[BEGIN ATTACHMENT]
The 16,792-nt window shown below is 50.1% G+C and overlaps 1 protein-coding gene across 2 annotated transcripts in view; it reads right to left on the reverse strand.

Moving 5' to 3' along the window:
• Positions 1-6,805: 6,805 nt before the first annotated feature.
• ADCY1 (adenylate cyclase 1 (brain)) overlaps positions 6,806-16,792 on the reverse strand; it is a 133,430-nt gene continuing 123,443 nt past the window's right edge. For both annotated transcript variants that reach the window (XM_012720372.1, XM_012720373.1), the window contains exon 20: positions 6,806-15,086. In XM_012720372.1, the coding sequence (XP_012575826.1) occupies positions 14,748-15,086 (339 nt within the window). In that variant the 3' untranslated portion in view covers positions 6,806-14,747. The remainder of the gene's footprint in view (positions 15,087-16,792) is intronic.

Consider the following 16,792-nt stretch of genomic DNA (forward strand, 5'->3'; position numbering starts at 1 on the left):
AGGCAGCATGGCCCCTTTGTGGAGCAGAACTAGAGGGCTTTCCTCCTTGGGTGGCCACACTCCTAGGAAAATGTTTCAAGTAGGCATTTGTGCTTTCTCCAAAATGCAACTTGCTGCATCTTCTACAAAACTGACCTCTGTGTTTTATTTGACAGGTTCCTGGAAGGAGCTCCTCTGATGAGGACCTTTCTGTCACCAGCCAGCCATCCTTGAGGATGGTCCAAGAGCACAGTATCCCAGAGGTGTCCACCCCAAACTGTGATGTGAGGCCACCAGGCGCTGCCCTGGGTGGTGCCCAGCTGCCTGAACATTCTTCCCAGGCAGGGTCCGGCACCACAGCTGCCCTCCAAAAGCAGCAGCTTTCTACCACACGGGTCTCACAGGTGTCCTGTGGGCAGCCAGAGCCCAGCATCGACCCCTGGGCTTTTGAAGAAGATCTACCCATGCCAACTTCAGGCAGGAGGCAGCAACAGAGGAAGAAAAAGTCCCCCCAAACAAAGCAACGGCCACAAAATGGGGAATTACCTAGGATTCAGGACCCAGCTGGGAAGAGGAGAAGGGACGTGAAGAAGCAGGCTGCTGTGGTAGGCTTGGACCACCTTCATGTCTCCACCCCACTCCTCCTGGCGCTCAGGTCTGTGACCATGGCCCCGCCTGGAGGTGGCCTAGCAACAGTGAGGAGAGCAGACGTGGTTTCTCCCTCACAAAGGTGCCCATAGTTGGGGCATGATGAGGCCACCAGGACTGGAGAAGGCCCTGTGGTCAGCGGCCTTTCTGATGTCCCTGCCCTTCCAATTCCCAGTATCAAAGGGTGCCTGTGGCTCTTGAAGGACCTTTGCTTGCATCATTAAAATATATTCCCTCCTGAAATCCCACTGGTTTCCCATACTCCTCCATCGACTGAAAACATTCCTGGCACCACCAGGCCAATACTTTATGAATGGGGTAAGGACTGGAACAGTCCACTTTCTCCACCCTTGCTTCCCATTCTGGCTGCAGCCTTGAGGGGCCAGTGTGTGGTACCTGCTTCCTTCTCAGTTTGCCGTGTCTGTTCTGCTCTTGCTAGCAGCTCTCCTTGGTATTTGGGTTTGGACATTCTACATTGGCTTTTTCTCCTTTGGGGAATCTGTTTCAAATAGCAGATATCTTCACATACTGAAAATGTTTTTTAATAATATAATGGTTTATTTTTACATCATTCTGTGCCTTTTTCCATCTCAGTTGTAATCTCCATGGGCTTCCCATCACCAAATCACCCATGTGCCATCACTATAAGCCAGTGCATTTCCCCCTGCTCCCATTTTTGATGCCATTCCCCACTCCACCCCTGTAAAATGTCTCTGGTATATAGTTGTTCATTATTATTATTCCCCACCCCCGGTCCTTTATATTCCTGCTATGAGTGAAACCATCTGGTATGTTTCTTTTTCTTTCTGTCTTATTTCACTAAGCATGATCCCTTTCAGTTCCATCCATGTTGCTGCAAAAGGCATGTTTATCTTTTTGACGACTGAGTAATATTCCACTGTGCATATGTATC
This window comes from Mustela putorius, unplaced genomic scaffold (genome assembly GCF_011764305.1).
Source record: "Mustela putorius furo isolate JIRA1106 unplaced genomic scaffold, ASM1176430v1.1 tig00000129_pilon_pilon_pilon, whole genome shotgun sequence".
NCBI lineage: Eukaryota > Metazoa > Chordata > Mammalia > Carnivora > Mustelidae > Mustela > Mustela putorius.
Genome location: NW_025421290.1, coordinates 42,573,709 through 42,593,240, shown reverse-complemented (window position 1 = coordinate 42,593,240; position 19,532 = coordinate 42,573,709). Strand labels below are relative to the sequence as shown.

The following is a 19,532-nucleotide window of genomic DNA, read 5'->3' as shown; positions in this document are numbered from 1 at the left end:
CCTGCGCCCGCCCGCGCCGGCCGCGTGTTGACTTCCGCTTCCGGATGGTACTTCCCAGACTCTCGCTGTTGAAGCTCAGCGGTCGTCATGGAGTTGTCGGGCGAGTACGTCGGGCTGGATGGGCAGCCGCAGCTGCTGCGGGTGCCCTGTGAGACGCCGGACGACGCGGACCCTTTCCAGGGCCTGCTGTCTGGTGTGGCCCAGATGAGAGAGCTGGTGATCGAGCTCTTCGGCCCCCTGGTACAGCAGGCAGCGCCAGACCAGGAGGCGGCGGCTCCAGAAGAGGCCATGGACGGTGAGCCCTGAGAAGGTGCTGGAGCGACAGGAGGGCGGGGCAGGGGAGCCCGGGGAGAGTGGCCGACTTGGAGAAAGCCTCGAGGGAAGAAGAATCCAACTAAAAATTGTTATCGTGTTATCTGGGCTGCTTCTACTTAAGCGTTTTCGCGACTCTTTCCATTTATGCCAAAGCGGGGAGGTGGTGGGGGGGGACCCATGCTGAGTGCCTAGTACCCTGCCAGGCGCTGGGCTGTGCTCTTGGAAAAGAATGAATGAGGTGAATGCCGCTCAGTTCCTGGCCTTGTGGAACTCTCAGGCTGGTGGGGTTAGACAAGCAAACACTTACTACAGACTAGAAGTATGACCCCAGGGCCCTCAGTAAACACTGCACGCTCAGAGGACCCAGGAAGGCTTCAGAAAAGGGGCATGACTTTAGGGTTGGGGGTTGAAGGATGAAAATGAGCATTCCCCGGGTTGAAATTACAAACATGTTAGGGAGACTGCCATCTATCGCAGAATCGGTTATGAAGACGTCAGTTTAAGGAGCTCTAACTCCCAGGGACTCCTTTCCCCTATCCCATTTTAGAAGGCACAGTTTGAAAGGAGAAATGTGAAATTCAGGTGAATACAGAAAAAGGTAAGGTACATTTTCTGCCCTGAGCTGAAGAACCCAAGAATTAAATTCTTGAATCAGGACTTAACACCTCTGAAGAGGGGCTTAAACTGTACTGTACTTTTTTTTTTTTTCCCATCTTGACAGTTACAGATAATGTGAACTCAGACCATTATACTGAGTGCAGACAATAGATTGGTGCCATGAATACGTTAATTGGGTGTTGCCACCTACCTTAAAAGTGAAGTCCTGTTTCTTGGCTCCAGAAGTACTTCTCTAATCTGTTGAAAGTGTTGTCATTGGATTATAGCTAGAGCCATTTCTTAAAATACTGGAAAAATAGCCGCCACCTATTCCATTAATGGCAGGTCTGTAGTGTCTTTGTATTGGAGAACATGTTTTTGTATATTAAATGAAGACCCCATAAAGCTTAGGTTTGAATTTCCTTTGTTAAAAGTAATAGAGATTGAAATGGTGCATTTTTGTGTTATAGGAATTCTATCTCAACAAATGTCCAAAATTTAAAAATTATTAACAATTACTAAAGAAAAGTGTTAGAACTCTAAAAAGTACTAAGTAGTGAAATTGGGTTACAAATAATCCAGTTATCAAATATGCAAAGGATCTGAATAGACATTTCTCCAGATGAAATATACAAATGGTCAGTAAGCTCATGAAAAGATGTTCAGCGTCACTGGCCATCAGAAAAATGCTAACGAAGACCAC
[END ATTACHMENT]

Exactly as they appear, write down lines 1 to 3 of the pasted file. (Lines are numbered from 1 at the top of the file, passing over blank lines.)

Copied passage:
The 16,792-nt window shown below is 50.1% G+C and overlaps 1 protein-coding gene across 2 annotated transcripts in view; it reads right to left on the reverse strand.

Moving 5' to 3' along the window:
• Positions 1-6,805: 6,805 nt before the first annotated feature.